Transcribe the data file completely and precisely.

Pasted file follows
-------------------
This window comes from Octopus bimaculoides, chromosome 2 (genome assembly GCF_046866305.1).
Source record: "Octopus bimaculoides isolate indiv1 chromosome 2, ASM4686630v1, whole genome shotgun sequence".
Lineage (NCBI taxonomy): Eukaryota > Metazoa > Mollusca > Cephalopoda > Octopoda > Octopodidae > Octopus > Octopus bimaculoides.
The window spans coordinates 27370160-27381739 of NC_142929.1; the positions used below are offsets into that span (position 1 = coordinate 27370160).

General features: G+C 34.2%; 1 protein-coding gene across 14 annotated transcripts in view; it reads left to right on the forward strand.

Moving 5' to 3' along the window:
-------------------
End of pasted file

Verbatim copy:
This window comes from Octopus bimaculoides, chromosome 2 (genome assembly GCF_046866305.1).
Source record: "Octopus bimaculoides isolate indiv1 chromosome 2, ASM4686630v1, whole genome shotgun sequence".
Lineage (NCBI taxonomy): Eukaryota > Metazoa > Mollusca > Cephalopoda > Octopoda > Octopodidae > Octopus > Octopus bimaculoides.
The window spans coordinates 27370160-27381739 of NC_142929.1; the positions used below are offsets into that span (position 1 = coordinate 27370160).

General features: G+C 34.2%; 1 protein-coding gene across 14 annotated transcripts in view; it reads left to right on the forward strand.

Moving 5' to 3' along the window: